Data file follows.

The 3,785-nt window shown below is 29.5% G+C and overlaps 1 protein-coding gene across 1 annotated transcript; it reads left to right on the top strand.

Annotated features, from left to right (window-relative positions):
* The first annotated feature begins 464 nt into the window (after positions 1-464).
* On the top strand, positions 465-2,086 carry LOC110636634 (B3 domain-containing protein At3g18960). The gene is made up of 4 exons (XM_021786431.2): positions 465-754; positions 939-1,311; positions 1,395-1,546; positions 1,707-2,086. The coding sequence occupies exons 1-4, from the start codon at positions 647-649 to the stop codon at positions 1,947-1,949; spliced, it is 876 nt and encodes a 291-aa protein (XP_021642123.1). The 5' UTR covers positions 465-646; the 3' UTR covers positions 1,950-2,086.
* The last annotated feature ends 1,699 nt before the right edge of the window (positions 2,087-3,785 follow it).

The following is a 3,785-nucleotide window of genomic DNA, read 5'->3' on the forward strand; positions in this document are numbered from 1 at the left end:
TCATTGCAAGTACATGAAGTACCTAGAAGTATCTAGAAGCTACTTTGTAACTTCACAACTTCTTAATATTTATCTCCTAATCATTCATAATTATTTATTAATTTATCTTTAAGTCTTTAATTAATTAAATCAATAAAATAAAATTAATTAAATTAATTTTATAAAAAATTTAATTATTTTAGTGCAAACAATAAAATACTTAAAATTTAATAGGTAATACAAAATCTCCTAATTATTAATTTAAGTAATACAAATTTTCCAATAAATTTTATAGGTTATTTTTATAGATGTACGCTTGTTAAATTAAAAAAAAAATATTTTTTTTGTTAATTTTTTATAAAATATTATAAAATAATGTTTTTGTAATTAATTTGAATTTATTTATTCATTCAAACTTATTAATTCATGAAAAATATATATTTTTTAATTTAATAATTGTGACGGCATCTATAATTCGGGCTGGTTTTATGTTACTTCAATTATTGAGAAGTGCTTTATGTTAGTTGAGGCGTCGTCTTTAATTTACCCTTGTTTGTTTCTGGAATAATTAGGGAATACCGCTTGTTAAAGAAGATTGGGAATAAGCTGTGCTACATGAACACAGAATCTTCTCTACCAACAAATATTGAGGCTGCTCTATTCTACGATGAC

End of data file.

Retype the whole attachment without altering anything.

The 3,785-nt window shown below is 29.5% G+C and overlaps 1 protein-coding gene across 1 annotated transcript; it reads left to right on the top strand.

Annotated features, from left to right (window-relative positions):
* The first annotated feature begins 464 nt into the window (after positions 1-464).
* On the top strand, positions 465-2,086 carry LOC110636634 (B3 domain-containing protein At3g18960). The gene is made up of 4 exons (XM_021786431.2): positions 465-754; positions 939-1,311; positions 1,395-1,546; positions 1,707-2,086. The coding sequence occupies exons 1-4, from the start codon at positions 647-649 to the stop codon at positions 1,947-1,949; spliced, it is 876 nt and encodes a 291-aa protein (XP_021642123.1). The 5' UTR covers positions 465-646; the 3' UTR covers positions 1,950-2,086.
* The last annotated feature ends 1,699 nt before the right edge of the window (positions 2,087-3,785 follow it).

The following is a 3,785-nucleotide window of genomic DNA, read 5'->3' on the forward strand; positions in this document are numbered from 1 at the left end:
TCATTGCAAGTACATGAAGTACCTAGAAGTATCTAGAAGCTACTTTGTAACTTCACAACTTCTTAATATTTATCTCCTAATCATTCATAATTATTTATTAATTTATCTTTAAGTCTTTAATTAATTAAATCAATAAAATAAAATTAATTAAATTAATTTTATAAAAAATTTAATTATTTTAGTGCAAACAATAAAATACTTAAAATTTAATAGGTAATACAAAATCTCCTAATTATTAATTTAAGTAATACAAATTTTCCAATAAATTTTATAGGTTATTTTTATAGATGTACGCTTGTTAAATTAAAAAAAAAATATTTTTTTTGTTAATTTTTTATAAAATATTATAAAATAATGTTTTTGTAATTAATTTGAATTTATTTATTCATTCAAACTTATTAATTCATGAAAAATATATATTTTTTAATTTAATAATTGTGACGGCATCTATAATTCGGGCTGGTTTTATGTTACTTCAATTATTGAGAAGTGCTTTATGTTAGTTGAGGCGTCGTCTTTAATTTACCCTTGTTTGTTTCTGGAATAATTAGGGAATACCGCTTGTTAAAGAAGATTGGGAATAAGCTGTGCTACATGAACACAGAATCTTCTCTACCAACAAATATTGAGGCTGCTCTATTCTACGATGAC